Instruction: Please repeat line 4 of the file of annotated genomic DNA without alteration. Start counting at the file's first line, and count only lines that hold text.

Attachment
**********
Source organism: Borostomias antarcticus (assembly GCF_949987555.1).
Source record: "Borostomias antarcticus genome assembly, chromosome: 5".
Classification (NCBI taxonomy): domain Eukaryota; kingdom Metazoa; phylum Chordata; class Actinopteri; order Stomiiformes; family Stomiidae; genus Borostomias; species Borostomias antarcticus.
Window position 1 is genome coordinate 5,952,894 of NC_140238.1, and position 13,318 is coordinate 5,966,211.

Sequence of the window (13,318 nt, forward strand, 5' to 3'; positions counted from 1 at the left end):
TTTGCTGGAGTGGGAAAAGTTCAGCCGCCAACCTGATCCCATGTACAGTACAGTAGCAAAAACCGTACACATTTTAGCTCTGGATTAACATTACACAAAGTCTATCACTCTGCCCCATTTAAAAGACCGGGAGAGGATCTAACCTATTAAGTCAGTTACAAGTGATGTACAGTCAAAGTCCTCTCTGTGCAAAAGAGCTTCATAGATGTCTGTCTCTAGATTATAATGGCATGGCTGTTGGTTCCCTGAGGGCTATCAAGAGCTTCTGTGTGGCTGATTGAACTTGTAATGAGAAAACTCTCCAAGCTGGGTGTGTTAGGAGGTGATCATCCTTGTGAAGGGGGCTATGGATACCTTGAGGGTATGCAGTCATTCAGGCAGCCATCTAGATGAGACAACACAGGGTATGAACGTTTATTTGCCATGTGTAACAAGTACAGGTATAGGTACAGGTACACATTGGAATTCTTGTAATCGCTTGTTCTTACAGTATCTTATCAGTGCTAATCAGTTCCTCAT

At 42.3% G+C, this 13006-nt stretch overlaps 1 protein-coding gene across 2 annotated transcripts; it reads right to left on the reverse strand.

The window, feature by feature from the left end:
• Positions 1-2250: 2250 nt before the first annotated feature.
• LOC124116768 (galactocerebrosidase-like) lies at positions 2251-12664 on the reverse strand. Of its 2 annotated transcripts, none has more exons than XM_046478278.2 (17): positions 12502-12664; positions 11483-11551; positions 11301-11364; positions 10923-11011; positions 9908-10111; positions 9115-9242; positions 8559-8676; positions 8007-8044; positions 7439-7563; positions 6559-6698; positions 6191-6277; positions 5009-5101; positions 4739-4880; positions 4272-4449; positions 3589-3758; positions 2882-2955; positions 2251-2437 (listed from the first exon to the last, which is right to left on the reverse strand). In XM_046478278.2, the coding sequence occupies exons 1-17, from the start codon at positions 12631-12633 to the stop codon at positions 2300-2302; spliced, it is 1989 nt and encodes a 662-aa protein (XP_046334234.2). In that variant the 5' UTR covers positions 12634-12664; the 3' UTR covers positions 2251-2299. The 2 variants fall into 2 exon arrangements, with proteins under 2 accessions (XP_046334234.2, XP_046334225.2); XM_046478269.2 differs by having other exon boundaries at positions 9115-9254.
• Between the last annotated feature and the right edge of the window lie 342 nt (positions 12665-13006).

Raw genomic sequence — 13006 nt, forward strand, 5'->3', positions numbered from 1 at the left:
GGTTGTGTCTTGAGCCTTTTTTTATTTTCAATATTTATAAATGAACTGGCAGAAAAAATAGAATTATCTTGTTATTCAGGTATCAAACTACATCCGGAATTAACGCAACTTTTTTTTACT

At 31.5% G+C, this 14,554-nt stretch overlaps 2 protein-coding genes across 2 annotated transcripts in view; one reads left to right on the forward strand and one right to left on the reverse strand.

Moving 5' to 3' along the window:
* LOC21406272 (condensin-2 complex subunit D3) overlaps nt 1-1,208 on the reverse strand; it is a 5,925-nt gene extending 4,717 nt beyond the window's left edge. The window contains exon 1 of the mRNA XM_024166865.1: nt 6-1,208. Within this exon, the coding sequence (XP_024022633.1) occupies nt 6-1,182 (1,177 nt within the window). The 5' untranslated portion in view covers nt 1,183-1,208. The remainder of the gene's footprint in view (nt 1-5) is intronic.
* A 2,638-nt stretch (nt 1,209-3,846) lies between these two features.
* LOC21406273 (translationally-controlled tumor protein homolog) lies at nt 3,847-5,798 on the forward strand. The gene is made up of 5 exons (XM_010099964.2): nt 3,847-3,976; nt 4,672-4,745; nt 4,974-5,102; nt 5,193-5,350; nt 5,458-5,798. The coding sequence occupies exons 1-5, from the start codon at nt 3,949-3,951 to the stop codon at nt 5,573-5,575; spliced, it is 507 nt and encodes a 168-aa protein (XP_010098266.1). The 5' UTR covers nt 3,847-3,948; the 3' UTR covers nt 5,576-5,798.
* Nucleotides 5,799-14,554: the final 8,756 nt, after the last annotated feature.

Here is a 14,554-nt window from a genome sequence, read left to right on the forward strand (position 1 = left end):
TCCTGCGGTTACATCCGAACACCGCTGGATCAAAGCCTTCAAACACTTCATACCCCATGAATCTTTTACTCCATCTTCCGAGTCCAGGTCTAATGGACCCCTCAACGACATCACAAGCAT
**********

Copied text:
Window position 1 is genome coordinate 5,952,894 of NC_140238.1, and position 13,318 is coordinate 5,966,211.